The Isimangaliso Wetland Park is located in South Africa, in the province of KwaZulu-Natal, it is a protected coastal area that stretches for 220 km, from the border with Mozambique to the estuary of the St Lucia, that is located in the town with the same name.
The park contains several ecosystems different from one another, these allow different species of animals and plants to survive in this place.
Visitors can perform different activities to explore the natural wonders of the Isimangaliso Wetland Park; some may be carried out throughout the year, others instead have a seasonality, that is linked to the presence of some animals in the park only in certain periods of the year.
It is the ideal park for all those who love contact with nature and who like to carry out various activities that allow to admire the wonders of a pristine place.
Activities that can be carried out at the Isimangaliso Wetland Park:
The Isimangaliso Wetland Park extends along 220 km of coastline, from the town of St Lucia to the border of Mozambique; these uncontaminated and still in their primitive state coasts are protected precisely to keep their state of preservation.
The beaches of the Isimangaliso Wetland Park are not all the same, each of them has a series of features that make them perfect for different types of visitors.
The water temperature of the Indian Ocean ranges from an average of 19 ° C in the winter months, June and July, to a temperature of 29 ° C in the summer months, December and January.
The most accessible and best known beaches, for those who want to swim, are located at Cape Vidaland Sodwana Bay; it is usually necessary to spend at least one night in these places in order to take full advantage of the experience.
Even the beaches near Santa Lucia are very popular because they are easy to reach, they are often visited only during the day.
There are also beaches a little more difficult to reach, these are located along the Coastal Forest of Isimangalisoor the Maputaland Marine Reserve, these beaches are deserted and pristine, offering close contact with nature; the main beaches are: Black Rock, Nine Mile Beach, Lala Nek, Bhanga Nek and Mabibi.
At the Isimangaliso Wetland Park there are over 520 species of birds and this means that this park is a paradise for birdwatchers; here there are many species of water birds, both marine and swamp and river ones, it is not rare to see pelicans, herons, flamingos, various species of ducks, geese, jacanas and many others.
Terrestrial and forest birds and birds of prey, both day and night, are also common.
In the uMkhuze Game Reservealone there are 420 species of birds; in the reserve there are several observation hides and a wonderful walking safari path, perfect for birdwatching.
The uMkhuze reserve is one of the few nesting places for South African pelicans.
Boat cruises at the St Lucia estuary
It is possible to participate in cruises of 2 or 3 hours at the estuary of the St Lucia river, there are two jetties from which to embark, both are located near the town of St Lucia; cruises are available all day, one of the best moments is, without any doubt, the sunset.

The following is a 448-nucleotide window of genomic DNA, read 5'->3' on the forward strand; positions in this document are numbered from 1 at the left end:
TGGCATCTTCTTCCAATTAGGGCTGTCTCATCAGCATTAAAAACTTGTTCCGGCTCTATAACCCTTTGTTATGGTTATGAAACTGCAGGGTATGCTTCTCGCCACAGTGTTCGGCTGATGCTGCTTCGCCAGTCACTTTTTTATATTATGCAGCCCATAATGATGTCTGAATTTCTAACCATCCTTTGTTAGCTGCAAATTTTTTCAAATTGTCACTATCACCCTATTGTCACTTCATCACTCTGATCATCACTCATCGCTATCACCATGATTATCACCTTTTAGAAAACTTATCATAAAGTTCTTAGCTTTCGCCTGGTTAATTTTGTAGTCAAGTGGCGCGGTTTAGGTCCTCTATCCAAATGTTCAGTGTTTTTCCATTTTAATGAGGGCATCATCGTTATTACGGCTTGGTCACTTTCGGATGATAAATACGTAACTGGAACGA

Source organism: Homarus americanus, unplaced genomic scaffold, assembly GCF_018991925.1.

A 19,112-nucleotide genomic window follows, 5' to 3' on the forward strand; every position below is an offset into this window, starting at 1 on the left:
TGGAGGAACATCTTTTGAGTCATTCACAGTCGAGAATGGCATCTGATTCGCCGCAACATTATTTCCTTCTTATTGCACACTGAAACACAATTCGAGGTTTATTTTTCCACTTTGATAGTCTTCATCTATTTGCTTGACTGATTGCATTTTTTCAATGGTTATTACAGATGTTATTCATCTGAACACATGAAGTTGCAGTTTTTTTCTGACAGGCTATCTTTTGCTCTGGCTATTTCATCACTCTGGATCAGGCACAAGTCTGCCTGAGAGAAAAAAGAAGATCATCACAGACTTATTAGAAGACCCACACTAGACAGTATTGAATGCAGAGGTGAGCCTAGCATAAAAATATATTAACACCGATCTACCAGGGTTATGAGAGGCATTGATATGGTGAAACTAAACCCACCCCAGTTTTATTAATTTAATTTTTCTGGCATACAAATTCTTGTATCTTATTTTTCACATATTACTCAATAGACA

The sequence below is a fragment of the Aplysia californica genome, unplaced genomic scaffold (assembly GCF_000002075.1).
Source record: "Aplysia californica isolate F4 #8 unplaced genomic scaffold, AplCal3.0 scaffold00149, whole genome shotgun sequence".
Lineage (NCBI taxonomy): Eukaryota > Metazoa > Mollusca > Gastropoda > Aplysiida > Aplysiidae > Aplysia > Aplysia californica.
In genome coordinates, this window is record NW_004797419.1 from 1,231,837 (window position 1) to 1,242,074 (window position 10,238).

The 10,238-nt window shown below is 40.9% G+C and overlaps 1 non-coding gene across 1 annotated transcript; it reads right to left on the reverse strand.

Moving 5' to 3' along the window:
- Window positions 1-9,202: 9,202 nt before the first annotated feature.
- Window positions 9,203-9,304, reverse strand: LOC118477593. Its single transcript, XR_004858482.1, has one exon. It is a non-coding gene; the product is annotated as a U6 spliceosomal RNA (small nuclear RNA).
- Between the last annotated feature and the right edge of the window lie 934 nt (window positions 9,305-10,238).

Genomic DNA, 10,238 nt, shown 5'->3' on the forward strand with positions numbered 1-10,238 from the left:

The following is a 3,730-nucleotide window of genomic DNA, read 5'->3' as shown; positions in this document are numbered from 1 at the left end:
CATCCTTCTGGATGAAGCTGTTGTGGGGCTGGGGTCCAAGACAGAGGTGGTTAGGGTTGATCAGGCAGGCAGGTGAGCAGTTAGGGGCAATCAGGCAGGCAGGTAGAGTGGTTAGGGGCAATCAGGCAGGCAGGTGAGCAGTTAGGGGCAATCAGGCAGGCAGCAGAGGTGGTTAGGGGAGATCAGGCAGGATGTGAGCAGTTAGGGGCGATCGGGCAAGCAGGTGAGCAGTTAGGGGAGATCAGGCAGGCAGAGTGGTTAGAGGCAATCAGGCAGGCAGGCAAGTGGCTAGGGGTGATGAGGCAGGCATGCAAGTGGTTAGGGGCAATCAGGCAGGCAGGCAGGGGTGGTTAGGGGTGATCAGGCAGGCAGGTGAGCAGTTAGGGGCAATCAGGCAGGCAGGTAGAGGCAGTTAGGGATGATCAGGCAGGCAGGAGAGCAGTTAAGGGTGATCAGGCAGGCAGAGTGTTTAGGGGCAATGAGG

Sailing in the calm waters of the largest estuary in Africa, it is possible to spot the numerous hippos and Nile crocodiles, in addition to the different species of birds, aquatic and not, that nest among the reeds; sometimes one can even spot some herbivores that go to the river to drink.
Usually the guides who lead the boats are very prepared and tell a lot of information to the passengers.
Deep Sea Fishing
The warm currents of the Indian Ocean, such as the Current of Agulhas, and the oceanic trenches, in particular a continental shelf located 1 km to 3 km from the coast, make the waters in front of the Isimangaliso Wetland Park perfect for deep-sea fishing.
Both the waters of the Indian Ocean and those of the lakes are teeming with fish; many fishing lovers come here to practice this sport and Sodwana Bayand St Luciaare the two favorite destinations for fishermen.
To fish in these waters, however, it is necessary to comply with all the regulations and restrictions: the use of nets and lights is prohibited, the jigging technique, typical in cod fishing, is prohibited throughout the Isimangaliso Wetland park, while spear fishing is only allowed to license holders, but only in unprotected marine areas.
At Kosi Bay there are traditional traps, that are still used today by the local population; they are called fishing kraals and they look like fences, built with wooden poles or bamboo canes, that make the fish, once they enter the enclosure, remain trapped without the possibility of escaping.
These kraals are handed down from generation to generation and are very important for the locals, they are regulated by the tribal authority, who settles disputes and gives families the right to fish in a specific area.
Safari and Game Drive
It is possible to carry out safaris, in self-drive or rely on agencies that have the license to organize game drives, in all areas of the Isimangaliso Wetland Park.
Both on the Western Shoreand on the Eastern Shoreof the St Lucia Estuary there are several roads where wildlife can be sighted.
On the Eastern Shorethe Pan Loopis perfect for spotting hippos, while the Vlei Loopusually allows one to spot many animals, while the Catalina Bay Viewpointis perfect for birdwatchers, while at the Mission Rock Lookoutone has the opportunity to enjoy an unique view: on one side the Indian Ocean and on the other the St Lucia Lake.
The Dune Loop, that follows the coastline, offers sweeping views of the dunes and wildflowers, while the Grassland Loopskirts the Southern shore of the Bhangazi Lake and then ventures between gentle grassy hills and a small portion of marsh forest that is located along the Nkazana Steam.
At the area of the Western Shoreis also possible to spot giraffes and elephants.
At the uMkhuze Game Reserveit is possible to make safaris that offer incredible emotions, there are many species of mammals, birds and reptiles present within this reserve.